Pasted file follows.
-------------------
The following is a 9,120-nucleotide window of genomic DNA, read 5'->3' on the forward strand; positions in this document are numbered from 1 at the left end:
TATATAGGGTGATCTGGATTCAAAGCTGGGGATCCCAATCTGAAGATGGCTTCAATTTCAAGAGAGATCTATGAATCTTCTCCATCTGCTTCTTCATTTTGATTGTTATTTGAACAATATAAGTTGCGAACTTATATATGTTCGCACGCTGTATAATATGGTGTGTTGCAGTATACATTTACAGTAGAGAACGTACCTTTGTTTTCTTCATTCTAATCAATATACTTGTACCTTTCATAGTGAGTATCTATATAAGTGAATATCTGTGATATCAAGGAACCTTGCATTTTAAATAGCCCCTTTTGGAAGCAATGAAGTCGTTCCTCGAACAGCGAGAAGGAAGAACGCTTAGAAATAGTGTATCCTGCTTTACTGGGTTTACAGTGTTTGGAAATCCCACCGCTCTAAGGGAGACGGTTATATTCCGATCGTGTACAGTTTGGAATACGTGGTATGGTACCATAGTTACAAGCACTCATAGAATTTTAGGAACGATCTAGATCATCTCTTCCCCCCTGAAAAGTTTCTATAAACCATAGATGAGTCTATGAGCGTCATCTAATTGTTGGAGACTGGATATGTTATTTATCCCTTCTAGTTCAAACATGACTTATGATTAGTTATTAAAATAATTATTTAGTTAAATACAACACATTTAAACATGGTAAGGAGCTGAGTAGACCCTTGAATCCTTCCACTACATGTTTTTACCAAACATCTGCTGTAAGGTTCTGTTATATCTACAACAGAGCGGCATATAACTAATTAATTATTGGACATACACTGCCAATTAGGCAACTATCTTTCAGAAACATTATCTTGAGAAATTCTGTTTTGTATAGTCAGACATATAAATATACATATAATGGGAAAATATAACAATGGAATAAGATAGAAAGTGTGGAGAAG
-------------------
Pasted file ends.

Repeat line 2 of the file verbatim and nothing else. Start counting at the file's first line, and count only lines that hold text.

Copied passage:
TATATAGGGTGATCTGGATTCAAAGCTGGGGATCCCAATCTGAAGATGGCTTCAATTTCAAGAGAGATCTATGAATCTTCTCCATCTGCTTCTTCATTTTGATTGTTATTTGAACAATATAAGTTGCGAACTTATATATGTTCGCACGCTGTATAATATGGTGTGTTGCAGTATACATTTACAGTAGAGAACGTACCTTTGTTTTCTTCATTCTAATCAATATACTTGTACCTTTCATAGTGAGTATCTATATAAGTGAATATCTGTGATATCAAGGAACCTTGCATTTTAAATAGCCCCTTTTGGAAGCAATGAAGTCGTTCCTCGAACAGCGAGAAGGAAGAACGCTTAGAAATAGTGTATCCTGCTTTACTGGGTTTACAGTGTTTGGAAATCCCACCGCTCTAAGGGAGACGGTTATATTCCGATCGTGTACAGTTTGGAATACGTGGTATGGTACCATAGTTACAAGCACTCATAGAATTTTAGGAACGATCTAGATCATCTCTTCCCCCCTGAAAAGTTTCTATAAACCATAGATGAGTCTATGAGCGTCATCTAATTGTTGGAGACTGGATATGTTATTTATCCCTTCTAGTTCAAACATGACTTATGATTAGTTATTAAAATAATTATTTAGTTAAATACAACACATTTAAACATGGTAAGGAGCTGAGTAGACCCTTGAATCCTTCCACTACATGTTTTTACCAAACATCTGCTGTAAGGTTCTGTTATATCTACAACAGAGCGGCATATAACTAATTAATTATTGGACATACACTGCCAATTAGGCAACTATCTTTCAGAAACATTATCTTGAGAAATTCTGTTTTGTATAGTCAGACATATAAATATACATATAATGGGAAAATATAACAATGGAATAAGATAGAAAGTGTGGAGAAG